Who could ever imagine our former U.S. Senator Rick Santorum and ultra liberal comedian Bill Maher being on the same page on anything?
Yet they are. Both guys have now spoken out in FAVOR of legislation to combat internet piracy of intellectual property, which has inflicted permanent damage on the music industry and serious blows to creators of TV, films and video games.
We're talking 'bout that controversial issue which the U.S. Congress suddenly ran away from en masse after last Wednesday's well orchestrated shutdown of popular internet sites (like Google and Wikipedia) and a massive slam job on the U.S. Congress' email.
Politically-focused Maher - usually a civil libertarian - has been craving anti-piracy legislation since the widespread internet bootlegging of his film "Religulous." As he groused to his "Real Time" HBO audience last Friday, when one rogue distributor was shut down, another would immediately pop up - and the theft cost him dearly in box office and DVD sales.
Santorum, taking an opposing view from Hollywood hater Newt Gingrich, civil libertarian Ron Paul and free enterprise advocate Mitt Romney, shared in their joint debate last week that the now postponed PROTECT IP act "goes too far." Then in the next breath, Santorum added "But I will not agree with everybody up here that there isn't something that can and should be done" to protect intellectual property rights. "The idea that, you know, anything goes on the Internet, where did that come from? Where in America does it say that anything goes?"
With legislative support caving for the U.S. Senate's PROTECT IP Act and the companion House of Representives bill SOPA (Stop Online Piracy Act). new attention now will be given to the more narrowly defined OPEN Act, HR-3782 which has the support of Republicans like Rep. Darrell Issa - a Southern California-based maker of radar detectors - and Democrats like Rep Jared Polis from Colorado - founder of the online florist company ProFlowers and greeting card site bluemountainarts.com.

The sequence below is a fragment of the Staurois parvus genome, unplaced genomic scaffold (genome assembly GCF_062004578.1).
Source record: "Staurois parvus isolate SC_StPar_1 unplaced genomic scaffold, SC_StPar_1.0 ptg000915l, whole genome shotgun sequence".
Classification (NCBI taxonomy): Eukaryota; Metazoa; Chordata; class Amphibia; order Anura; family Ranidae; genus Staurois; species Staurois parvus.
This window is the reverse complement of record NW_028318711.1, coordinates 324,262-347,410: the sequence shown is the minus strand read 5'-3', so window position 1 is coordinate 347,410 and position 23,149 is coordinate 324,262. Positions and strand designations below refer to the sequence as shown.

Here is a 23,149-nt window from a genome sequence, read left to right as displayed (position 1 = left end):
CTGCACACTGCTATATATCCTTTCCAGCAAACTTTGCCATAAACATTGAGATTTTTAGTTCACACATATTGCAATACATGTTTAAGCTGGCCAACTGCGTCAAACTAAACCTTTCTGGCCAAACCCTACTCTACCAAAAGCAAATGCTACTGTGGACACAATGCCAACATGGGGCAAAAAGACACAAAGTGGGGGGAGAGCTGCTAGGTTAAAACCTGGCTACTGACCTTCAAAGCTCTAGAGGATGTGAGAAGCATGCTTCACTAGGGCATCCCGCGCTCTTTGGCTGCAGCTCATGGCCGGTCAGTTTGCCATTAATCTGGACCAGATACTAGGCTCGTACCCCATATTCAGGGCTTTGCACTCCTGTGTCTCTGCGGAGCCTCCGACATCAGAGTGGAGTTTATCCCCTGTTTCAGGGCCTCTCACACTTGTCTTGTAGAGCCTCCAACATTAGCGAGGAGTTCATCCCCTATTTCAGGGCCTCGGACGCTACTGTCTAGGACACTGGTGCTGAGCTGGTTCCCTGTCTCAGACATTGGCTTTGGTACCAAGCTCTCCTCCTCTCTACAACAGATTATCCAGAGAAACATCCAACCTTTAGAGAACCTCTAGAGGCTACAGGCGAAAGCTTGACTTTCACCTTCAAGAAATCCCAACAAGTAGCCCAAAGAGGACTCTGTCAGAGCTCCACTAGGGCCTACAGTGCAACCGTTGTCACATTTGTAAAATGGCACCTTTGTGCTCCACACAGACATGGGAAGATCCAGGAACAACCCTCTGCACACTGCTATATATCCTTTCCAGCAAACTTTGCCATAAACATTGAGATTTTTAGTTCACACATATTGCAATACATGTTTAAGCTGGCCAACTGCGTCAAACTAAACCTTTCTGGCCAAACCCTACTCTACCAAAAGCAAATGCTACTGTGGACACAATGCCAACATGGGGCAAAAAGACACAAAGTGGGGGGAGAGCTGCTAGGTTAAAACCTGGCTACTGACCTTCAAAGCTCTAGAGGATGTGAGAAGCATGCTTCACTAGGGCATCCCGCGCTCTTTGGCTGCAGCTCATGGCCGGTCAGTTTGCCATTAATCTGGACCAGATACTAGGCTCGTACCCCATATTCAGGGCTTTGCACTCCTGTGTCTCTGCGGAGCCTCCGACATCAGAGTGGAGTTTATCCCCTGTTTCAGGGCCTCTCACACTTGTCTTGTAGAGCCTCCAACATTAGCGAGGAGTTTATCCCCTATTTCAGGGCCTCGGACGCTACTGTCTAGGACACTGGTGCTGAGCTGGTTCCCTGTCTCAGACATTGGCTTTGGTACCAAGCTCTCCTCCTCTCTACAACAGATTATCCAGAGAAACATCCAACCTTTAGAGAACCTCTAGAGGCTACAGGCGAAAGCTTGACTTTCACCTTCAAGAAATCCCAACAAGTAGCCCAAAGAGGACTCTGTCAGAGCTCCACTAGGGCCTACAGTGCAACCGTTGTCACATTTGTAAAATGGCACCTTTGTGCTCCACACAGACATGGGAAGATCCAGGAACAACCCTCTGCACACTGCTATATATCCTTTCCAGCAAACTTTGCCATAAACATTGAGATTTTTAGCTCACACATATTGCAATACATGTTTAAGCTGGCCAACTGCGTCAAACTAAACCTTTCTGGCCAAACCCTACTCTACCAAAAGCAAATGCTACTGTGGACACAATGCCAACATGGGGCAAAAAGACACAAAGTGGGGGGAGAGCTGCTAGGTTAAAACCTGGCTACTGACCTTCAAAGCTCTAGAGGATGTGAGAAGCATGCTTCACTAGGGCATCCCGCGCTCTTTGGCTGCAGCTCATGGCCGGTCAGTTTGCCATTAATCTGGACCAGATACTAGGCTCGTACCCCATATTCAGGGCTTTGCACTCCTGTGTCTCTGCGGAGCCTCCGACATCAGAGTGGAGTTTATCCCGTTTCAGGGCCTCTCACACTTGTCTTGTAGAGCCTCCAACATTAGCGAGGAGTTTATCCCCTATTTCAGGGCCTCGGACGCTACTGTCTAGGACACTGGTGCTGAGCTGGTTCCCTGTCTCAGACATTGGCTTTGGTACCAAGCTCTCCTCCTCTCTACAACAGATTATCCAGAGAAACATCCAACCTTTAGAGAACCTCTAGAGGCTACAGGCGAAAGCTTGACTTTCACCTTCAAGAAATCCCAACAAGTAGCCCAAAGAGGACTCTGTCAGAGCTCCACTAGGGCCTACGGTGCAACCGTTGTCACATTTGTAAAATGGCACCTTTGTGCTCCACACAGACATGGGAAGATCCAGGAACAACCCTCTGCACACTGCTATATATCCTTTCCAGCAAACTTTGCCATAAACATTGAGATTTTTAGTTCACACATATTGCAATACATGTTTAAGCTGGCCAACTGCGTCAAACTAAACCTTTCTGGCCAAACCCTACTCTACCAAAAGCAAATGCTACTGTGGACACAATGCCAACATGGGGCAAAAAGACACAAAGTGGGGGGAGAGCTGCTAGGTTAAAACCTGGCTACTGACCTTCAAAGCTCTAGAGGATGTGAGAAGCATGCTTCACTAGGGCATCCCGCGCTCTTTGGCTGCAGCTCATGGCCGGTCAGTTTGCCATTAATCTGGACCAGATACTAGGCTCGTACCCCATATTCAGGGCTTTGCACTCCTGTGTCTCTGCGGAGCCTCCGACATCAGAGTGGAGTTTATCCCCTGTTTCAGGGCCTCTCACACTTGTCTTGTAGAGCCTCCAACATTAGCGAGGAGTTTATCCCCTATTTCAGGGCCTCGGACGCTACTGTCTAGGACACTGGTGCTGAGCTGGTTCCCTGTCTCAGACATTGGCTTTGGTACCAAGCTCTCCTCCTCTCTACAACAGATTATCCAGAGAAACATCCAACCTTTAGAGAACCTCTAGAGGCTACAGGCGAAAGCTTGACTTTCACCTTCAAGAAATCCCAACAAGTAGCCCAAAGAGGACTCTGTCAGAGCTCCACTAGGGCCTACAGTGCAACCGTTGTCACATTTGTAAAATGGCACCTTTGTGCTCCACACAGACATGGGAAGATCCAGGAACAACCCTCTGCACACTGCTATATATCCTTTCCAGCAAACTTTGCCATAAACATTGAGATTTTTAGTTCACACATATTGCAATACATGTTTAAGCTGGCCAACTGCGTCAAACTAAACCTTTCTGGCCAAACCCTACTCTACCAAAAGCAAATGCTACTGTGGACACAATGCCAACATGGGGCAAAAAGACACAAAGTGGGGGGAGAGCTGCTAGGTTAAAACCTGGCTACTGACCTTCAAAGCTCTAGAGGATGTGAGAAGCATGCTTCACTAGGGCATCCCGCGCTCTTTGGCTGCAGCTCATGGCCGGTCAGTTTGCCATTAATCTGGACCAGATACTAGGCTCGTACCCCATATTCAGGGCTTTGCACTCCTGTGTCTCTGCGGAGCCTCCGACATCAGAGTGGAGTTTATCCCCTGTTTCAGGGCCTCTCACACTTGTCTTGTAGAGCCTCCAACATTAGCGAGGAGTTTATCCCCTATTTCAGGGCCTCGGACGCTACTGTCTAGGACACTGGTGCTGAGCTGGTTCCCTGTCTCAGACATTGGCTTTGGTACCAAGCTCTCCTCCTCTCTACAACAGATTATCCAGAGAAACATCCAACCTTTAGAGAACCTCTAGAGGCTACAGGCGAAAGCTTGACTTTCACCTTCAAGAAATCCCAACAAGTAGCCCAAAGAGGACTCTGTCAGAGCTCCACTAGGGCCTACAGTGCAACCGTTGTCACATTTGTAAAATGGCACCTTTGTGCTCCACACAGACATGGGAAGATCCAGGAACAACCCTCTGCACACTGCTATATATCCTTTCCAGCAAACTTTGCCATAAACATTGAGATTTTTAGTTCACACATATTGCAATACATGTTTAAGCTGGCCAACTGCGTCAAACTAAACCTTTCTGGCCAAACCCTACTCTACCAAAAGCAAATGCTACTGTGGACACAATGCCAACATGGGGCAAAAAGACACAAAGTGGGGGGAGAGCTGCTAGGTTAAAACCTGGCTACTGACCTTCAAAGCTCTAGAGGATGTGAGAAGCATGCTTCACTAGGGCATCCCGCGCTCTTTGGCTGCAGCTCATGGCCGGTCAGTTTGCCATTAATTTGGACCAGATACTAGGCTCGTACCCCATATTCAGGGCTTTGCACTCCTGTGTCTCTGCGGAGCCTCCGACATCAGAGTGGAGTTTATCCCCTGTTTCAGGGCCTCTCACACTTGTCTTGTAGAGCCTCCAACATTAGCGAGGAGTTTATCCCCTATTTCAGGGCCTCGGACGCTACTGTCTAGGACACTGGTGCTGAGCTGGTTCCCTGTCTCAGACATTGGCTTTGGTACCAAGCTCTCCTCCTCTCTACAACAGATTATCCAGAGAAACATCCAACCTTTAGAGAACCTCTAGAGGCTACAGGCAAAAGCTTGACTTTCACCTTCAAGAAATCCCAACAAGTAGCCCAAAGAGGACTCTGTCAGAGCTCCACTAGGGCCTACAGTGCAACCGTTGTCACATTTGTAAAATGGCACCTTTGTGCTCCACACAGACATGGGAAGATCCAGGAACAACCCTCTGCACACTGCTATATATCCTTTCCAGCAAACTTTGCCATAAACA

The OPEN legislation would authorize the U.S. International Trade Commisssion, rather than the Department of Justice, to conduct investigations into foreign infringing websites and "expeditiously get remedy," said Senator Ron Wyden (D, Oregon) who's introduced a companion bill S-2029.
Will that please Fight for the Future, a major organizer of Wednesday's web blackouts? Co-founder Holmes Wilson vowed "any law that lets the copyright lobby block our websites, censor our search results or cut off our PayPal accounts - without even going through a judge - will be soundly defeated."
Net Coalition - which represents Google, Yahoo and eBay - has taken a more conciliatory tone. "We remain committed to working with Congress to address the problem of piracy without compromising innovation and free expression."